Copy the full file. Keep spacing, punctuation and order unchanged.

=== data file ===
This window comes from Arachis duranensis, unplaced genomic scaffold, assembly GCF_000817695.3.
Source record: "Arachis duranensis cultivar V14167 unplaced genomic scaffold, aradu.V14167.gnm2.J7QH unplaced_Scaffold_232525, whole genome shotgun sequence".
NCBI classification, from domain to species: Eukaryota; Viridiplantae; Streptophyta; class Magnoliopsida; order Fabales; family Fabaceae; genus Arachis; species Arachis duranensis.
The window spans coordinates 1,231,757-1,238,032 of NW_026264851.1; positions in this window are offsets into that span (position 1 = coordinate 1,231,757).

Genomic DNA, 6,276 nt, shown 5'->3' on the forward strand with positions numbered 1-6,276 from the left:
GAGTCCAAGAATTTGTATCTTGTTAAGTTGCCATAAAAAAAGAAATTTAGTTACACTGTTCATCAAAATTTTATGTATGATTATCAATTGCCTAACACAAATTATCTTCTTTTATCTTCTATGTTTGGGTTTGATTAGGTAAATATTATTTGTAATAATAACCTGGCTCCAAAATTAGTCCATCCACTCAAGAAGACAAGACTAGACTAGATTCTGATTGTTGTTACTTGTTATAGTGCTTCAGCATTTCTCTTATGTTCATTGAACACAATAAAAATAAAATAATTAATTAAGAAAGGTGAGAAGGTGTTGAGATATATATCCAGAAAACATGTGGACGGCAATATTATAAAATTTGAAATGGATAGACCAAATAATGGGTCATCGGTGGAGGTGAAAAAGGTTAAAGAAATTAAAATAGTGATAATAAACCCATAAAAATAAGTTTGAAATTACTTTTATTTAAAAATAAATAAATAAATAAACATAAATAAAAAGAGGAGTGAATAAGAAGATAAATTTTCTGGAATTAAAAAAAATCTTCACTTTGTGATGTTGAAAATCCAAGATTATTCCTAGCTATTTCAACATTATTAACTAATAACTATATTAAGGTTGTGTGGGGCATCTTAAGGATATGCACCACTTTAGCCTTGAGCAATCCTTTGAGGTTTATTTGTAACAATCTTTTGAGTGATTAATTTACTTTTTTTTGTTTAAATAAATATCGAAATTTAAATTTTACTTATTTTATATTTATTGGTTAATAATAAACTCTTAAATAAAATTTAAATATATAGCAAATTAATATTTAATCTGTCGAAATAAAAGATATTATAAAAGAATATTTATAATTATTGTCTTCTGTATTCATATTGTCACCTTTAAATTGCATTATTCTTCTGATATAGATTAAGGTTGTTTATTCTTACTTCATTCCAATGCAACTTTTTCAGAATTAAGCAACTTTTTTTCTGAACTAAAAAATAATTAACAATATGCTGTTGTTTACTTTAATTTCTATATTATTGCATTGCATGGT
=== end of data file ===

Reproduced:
This window comes from Arachis duranensis, unplaced genomic scaffold, assembly GCF_000817695.3.
Source record: "Arachis duranensis cultivar V14167 unplaced genomic scaffold, aradu.V14167.gnm2.J7QH unplaced_Scaffold_232525, whole genome shotgun sequence".
NCBI classification, from domain to species: Eukaryota; Viridiplantae; Streptophyta; class Magnoliopsida; order Fabales; family Fabaceae; genus Arachis; species Arachis duranensis.
The window spans coordinates 1,231,757-1,238,032 of NW_026264851.1; positions in this window are offsets into that span (position 1 = coordinate 1,231,757).

Genomic DNA, 6,276 nt, shown 5'->3' on the forward strand with positions numbered 1-6,276 from the left:
GAGTCCAAGAATTTGTATCTTGTTAAGTTGCCATAAAAAAAGAAATTTAGTTACACTGTTCATCAAAATTTTATGTATGATTATCAATTGCCTAACACAAATTATCTTCTTTTATCTTCTATGTTTGGGTTTGATTAGGTAAATATTATTTGTAATAATAACCTGGCTCCAAAATTAGTCCATCCACTCAAGAAGACAAGACTAGACTAGATTCTGATTGTTGTTACTTGTTATAGTGCTTCAGCATTTCTCTTATGTTCATTGAACACAATAAAAATAAAATAATTAATTAAGAAAGGTGAGAAGGTGTTGAGATATATATCCAGAAAACATGTGGACGGCAATATTATAAAATTTGAAATGGATAGACCAAATAATGGGTCATCGGTGGAGGTGAAAAAGGTTAAAGAAATTAAAATAGTGATAATAAACCCATAAAAATAAGTTTGAAATTACTTTTATTTAAAAATAAATAAATAAATAAACATAAATAAAAAGAGGAGTGAATAAGAAGATAAATTTTCTGGAATTAAAAAAAATCTTCACTTTGTGATGTTGAAAATCCAAGATTATTCCTAGCTATTTCAACATTATTAACTAATAACTATATTAAGGTTGTGTGGGGCATCTTAAGGATATGCACCACTTTAGCCTTGAGCAATCCTTTGAGGTTTATTTGTAACAATCTTTTGAGTGATTAATTTACTTTTTTTTGTTTAAATAAATATCGAAATTTAAATTTTACTTATTTTATATTTATTGGTTAATAATAAACTCTTAAATAAAATTTAAATATATAGCAAATTAATATTTAATCTGTCGAAATAAAAGATATTATAAAAGAATATTTATAATTATTGTCTTCTGTATTCATATTGTCACCTTTAAATTGCATTATTCTTCTGATATAGATTAAGGTTGTTTATTCTTACTTCATTCCAATGCAACTTTTTCAGAATTAAGCAACTTTTTTTCTGAACTAAAAAATAATTAACAATATGCTGTTGTTTACTTTAATTTCTATATTATTGCATTGCATGGT